CLEARWATER, Florida -- The contrast was stark. When conservative former Florida House Speaker Marco Rubio addressed the Pinellas County Republican Executive Committee in November, the reception in a packed restaurant meeting room was on the high end of enthusiastic. When "moderate" Governor Charlie Crist spoke to the same outfit Monday night before between a quarter and a third fewer people, the reception was courteous. No wild applause as had been the case at several points during Rubio's presentation. When applause came for Crist it was polite. No more. In a few cases the audience took a beat before reacting, unsure if they had just heard an applause line or not.
"Well, there you have it. About two-thirds of the people with very little passion, and many from Hillsborough and Sarasota counties," an executive committee member said to me after the meeting. "Very polite, and this is his home county."
Maybe this is why the better known Crist is now dead even with Rubio, once considered the longest of long shots, for the Republican Senate nomination. A Rasmussen telephone poll released Tuesday shows Crist and Rubio tied at 43 percent each among likely Republican primary voters, with five percent favoring another candidate and nine percent undecided. This is the first time Rubio has been even with the better known Crist, who started way ahead and had every reason to believe he would have an easy time of it.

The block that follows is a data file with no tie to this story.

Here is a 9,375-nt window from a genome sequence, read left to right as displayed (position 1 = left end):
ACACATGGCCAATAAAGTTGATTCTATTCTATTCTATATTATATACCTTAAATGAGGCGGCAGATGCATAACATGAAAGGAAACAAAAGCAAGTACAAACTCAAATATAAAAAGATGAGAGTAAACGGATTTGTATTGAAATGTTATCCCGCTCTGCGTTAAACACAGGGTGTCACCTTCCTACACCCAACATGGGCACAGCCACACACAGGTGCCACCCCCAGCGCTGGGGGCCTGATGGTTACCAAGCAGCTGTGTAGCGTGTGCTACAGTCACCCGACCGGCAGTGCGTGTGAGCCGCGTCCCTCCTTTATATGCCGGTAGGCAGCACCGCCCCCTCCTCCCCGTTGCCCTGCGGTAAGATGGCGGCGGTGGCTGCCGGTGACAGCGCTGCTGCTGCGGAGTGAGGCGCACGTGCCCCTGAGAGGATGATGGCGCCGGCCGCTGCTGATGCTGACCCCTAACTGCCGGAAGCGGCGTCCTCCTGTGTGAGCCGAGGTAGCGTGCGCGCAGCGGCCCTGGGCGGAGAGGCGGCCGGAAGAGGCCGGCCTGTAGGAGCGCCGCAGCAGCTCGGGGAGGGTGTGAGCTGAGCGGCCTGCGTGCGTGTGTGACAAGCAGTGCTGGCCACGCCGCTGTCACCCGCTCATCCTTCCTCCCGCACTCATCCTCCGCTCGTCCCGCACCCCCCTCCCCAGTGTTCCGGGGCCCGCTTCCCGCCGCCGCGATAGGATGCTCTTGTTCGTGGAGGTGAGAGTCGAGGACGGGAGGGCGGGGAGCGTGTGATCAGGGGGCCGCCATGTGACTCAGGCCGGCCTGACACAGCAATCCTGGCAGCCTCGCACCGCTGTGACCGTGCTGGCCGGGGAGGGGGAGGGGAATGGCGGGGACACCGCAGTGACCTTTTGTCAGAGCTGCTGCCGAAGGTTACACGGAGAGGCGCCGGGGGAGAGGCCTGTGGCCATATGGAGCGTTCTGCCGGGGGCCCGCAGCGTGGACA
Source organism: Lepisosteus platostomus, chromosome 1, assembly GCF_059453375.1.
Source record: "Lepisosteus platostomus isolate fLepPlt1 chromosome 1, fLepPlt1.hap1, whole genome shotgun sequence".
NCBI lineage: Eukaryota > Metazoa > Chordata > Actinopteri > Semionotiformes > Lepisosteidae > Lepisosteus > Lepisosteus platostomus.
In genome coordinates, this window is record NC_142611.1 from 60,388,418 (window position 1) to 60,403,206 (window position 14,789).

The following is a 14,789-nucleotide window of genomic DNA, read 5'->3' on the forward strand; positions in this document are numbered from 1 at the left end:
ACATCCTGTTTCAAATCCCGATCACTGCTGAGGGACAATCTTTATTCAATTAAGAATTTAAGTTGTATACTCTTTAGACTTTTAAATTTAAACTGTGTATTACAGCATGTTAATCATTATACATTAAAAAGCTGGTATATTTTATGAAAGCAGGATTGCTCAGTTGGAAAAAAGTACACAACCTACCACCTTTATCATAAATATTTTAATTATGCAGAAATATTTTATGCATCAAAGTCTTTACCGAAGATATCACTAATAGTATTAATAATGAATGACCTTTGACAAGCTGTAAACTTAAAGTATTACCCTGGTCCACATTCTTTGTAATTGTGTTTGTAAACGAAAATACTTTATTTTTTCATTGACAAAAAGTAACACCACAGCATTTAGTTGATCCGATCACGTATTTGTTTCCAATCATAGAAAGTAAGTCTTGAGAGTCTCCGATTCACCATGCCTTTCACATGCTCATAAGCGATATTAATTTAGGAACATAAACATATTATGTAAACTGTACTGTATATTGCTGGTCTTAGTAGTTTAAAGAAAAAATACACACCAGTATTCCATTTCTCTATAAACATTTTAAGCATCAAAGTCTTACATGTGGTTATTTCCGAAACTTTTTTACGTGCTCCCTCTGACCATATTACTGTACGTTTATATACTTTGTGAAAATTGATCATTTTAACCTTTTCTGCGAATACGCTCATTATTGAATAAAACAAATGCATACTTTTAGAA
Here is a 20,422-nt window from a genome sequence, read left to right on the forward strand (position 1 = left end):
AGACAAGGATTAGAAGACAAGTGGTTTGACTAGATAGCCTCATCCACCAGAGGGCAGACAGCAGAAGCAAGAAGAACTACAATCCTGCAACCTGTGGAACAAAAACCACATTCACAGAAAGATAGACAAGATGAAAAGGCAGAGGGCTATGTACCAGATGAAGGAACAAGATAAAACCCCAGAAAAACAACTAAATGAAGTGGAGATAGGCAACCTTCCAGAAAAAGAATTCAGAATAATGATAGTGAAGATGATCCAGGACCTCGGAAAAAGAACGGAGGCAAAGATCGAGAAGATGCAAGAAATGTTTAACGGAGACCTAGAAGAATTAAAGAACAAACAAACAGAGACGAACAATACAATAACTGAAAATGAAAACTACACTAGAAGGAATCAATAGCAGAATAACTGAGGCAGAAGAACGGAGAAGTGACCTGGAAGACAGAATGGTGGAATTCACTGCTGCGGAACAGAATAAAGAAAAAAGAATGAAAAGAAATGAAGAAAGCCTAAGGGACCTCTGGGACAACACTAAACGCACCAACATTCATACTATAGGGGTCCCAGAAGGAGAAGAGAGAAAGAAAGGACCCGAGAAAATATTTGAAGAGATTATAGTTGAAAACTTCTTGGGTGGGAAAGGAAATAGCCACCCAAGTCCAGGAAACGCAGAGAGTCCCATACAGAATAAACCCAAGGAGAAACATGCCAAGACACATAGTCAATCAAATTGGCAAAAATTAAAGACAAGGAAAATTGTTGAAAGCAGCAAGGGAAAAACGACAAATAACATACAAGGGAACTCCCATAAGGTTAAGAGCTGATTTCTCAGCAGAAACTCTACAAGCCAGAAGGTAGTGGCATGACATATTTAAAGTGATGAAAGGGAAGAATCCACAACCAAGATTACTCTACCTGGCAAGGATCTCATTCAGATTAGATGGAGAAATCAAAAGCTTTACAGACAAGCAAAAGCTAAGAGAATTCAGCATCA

There were plenty of Crist buttons and hats in the room, and clearly many in the gathering liked Crist and want him, rather than Rubio, to be the next U.S. Senator from Florida. But, taken all around, Crist has no reason to be optimistic about the straw vote on the Senate nomination the executive committee will take next week.
Rubio has the momentum among Floridians active in the Republican Party -- the kind of folks who will vote in next August's primary. So far in the straw vote sweepstakes among Republican organizations, Rubio is 15-0, all the wins by lopsided margins. In one county executive committee he even threw a shutout. He has won in big counties and small. He has won in all regions of the state. But the Pinellas straw vote next month may be the biggest one for Crist.
Crist is a graduate of St. Petersburg High School. He has lived in Pinellas County, except when he has been in Tallahassee, since he came to Florida from Pennsylvania in early grade school. Republicans here know him better than Republicans anywhere else in the state. If Rubio wins next month in Pinellas, which anyone taking the temperature in the room Monday night would predict, this is as close to a political kill shot as you can get. If Crist can't carry Republican activists in his own home county, where can he win?